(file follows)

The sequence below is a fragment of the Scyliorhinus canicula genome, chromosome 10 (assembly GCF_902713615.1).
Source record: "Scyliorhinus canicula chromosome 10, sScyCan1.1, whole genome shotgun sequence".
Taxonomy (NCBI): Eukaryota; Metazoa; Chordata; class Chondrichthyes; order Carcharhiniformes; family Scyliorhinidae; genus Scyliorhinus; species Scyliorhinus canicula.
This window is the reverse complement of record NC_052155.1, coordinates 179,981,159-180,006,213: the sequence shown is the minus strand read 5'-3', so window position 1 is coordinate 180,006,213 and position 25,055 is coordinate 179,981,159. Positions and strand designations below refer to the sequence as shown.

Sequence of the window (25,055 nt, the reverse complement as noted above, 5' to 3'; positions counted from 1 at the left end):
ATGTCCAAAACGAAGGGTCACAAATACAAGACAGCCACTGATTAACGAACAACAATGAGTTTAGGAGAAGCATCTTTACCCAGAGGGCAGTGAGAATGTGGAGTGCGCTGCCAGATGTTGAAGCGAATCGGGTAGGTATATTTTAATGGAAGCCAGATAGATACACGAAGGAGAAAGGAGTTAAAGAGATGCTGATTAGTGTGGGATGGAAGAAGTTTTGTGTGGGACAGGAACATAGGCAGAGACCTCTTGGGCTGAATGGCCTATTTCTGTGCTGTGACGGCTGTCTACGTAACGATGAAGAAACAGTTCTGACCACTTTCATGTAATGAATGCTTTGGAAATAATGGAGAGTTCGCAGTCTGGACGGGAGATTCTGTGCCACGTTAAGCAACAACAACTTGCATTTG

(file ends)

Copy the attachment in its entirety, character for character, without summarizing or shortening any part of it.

The sequence below is a fragment of the Scyliorhinus canicula genome, chromosome 10 (assembly GCF_902713615.1).
Source record: "Scyliorhinus canicula chromosome 10, sScyCan1.1, whole genome shotgun sequence".
Taxonomy (NCBI): Eukaryota; Metazoa; Chordata; class Chondrichthyes; order Carcharhiniformes; family Scyliorhinidae; genus Scyliorhinus; species Scyliorhinus canicula.
This window is the reverse complement of record NC_052155.1, coordinates 179,981,159-180,006,213: the sequence shown is the minus strand read 5'-3', so window position 1 is coordinate 180,006,213 and position 25,055 is coordinate 179,981,159. Positions and strand designations below refer to the sequence as shown.

Sequence of the window (25,055 nt, the reverse complement as noted above, 5' to 3'; positions counted from 1 at the left end):
ATGTCCAAAACGAAGGGTCACAAATACAAGACAGCCACTGATTAACGAACAACAATGAGTTTAGGAGAAGCATCTTTACCCAGAGGGCAGTGAGAATGTGGAGTGCGCTGCCAGATGTTGAAGCGAATCGGGTAGGTATATTTTAATGGAAGCCAGATAGATACACGAAGGAGAAAGGAGTTAAAGAGATGCTGATTAGTGTGGGATGGAAGAAGTTTTGTGTGGGACAGGAACATAGGCAGAGACCTCTTGGGCTGAATGGCCTATTTCTGTGCTGTGACGGCTGTCTACGTAACGATGAAGAAACAGTTCTGACCACTTTCATGTAATGAATGCTTTGGAAATAATGGAGAGTTCGCAGTCTGGACGGGAGATTCTGTGCCACGTTAAGCAACAACAACTTGCATTTG